Again, the figures do not bear it out. While the birth rate in the UK is the lowest since records began in 1924, our level of contentment has remained fairly steady. Two of the foremost thinkers on well-being, Richard Layard and Andrew Oswald, agree that children have a statistically insignificant impact on our happiness…In 2001, almost 90% of British people reported they were very or fairly satisfied with life. According to this new study, those without children are, by and large, every bit as content as those with…For mothers in particular, parenthood brings a new sort of pleasure, the result of spending time with their children, seeing them develop and providing a different take on life. Yet this comes at a cost, both financial and emotional, according to the report, which spoke to 1,500 adults, parents and non-parents, between the ages of 20 and 40. “Full-time working mothers are lower paid relative to women without children,” says Kate Stanley, who carried out the survey for the Institute for Public Policy Research. Most women also tend to take on the lion’s share of domestic and child-care duties, according to the survey. And since income and independence have a bearing on happiness, what motherhood giveth with one hand, it taketh away with the other. The trade-off is less acute for men, but according to the survey, they are less ecstatic about children anyway. While two-thirds of mothers say their children make them most happy, just over 40% of fathers agree…On the other side, those without children recognise they are freer to pursue their own interests and enjoyment than their tied-up, family-focused friends.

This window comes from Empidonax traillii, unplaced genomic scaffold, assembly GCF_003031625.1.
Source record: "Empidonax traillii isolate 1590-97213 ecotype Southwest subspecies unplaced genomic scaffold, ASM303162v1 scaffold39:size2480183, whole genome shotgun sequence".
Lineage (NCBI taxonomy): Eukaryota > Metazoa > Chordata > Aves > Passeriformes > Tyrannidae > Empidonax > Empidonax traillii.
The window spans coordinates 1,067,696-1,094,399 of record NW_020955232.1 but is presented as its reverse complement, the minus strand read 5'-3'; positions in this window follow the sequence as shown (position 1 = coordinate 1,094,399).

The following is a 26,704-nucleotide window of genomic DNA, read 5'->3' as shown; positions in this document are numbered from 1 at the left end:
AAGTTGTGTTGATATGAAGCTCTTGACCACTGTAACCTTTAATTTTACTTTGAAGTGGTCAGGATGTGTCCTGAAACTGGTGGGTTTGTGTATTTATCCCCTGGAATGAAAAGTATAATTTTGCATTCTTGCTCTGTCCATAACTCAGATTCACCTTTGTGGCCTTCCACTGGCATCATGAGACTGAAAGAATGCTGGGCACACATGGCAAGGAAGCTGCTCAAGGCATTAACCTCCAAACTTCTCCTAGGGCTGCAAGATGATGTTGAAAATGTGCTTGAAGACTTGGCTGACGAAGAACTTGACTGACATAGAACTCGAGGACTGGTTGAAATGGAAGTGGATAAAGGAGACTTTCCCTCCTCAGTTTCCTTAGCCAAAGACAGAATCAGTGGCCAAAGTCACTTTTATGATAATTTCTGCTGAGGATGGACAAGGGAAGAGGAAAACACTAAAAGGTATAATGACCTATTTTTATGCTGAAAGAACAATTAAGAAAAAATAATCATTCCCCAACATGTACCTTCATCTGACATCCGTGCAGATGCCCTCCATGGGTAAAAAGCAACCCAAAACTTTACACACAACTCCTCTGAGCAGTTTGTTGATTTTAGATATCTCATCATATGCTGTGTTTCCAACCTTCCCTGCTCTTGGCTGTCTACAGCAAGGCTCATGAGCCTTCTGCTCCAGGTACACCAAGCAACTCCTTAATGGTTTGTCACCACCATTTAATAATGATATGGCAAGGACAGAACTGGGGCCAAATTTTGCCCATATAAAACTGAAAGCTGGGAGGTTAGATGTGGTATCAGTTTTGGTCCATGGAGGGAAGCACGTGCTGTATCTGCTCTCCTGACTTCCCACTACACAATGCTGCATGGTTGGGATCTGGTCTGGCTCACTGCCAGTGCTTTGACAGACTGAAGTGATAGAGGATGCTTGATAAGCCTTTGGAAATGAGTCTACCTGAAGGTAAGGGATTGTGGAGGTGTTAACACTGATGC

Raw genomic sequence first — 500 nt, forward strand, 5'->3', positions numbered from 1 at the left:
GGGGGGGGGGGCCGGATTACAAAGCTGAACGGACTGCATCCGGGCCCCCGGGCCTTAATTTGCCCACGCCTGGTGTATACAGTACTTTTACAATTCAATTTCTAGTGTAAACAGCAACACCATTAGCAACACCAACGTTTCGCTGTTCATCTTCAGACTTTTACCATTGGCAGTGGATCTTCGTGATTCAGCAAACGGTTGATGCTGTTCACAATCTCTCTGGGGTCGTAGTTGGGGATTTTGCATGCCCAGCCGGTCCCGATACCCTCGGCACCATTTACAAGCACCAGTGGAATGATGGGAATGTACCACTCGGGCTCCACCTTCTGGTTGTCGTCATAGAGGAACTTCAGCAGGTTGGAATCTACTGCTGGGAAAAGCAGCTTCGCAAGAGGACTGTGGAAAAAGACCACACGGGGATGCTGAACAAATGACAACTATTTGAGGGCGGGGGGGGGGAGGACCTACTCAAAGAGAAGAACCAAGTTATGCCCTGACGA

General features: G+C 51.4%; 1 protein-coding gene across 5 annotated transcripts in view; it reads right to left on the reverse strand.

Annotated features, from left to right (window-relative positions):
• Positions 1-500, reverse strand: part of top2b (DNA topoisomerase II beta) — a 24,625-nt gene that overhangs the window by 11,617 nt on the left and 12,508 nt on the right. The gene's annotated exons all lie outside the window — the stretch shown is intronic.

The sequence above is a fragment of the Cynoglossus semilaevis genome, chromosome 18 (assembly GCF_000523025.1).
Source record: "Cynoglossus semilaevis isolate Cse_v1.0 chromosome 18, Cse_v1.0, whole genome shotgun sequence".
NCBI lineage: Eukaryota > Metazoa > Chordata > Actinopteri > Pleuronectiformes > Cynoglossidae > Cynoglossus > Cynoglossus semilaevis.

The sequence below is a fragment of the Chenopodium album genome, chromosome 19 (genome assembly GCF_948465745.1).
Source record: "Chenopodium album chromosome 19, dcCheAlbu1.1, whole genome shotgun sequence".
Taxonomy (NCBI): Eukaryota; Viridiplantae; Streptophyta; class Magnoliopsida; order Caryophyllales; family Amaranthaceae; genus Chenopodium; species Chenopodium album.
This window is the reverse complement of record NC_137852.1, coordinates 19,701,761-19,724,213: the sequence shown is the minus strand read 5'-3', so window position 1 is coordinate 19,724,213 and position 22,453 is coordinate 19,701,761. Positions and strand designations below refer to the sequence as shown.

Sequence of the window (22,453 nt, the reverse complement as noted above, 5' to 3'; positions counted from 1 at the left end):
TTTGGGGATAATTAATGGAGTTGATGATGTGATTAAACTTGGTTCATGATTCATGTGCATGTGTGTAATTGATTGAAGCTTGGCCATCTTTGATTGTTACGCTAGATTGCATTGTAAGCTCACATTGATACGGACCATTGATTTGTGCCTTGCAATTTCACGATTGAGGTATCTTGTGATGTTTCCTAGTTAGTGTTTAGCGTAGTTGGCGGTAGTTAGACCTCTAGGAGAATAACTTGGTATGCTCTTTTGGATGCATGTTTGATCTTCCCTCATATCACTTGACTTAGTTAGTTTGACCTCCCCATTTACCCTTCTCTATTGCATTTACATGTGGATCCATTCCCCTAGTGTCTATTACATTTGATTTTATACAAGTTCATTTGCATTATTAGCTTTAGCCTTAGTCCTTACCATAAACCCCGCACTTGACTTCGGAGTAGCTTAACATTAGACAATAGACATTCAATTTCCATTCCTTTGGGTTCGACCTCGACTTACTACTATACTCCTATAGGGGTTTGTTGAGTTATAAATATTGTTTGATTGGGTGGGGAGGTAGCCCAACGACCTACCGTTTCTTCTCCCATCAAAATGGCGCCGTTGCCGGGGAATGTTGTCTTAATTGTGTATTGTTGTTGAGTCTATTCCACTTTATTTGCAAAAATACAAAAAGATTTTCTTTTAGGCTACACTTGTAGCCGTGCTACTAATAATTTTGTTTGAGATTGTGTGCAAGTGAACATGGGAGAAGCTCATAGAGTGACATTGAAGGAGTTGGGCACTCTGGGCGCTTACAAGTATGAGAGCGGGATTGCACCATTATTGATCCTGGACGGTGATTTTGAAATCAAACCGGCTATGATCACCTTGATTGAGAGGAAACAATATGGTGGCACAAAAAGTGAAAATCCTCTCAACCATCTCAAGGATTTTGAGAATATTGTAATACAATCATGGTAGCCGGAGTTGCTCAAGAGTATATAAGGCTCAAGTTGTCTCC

The Little Book of Talent (Coyle 2012), pg 80:
The solution is to ignore the bad habit and put your energy toward building a new habit that will override the old one. A good example of this technique is found in the work of the Shyness Clinic, a program based in Los Altos, California, that helps chronically shy people improve their social skills. The clinic’s therapists don’t delve into a client’s personal history; they don’t try to “fix” anything. Instead, they focus on building new skills through what they call a social fitness model: a series of simple, intense, gradually escalating workouts that develop new social muscles. One of the first workouts for a Shyness Clinic client is to walk up to a stranger and ask for the time. Each day the workout grows more strenuous-soon clients are asking five strangers for the time, making phone calls to acquaintances, or chatting with a stranger in an elevator. After a few months, some clients are “socially fit” enough to perform the ultimate workout: They walk into a crowded grocery store, lift a watermelon above their head, and purposely drop it on the floor, triumphantly enduring the stares of dozens of strangers. (The grocery store cleanup crew doesn’t enjoy this quite as much as the clients do.)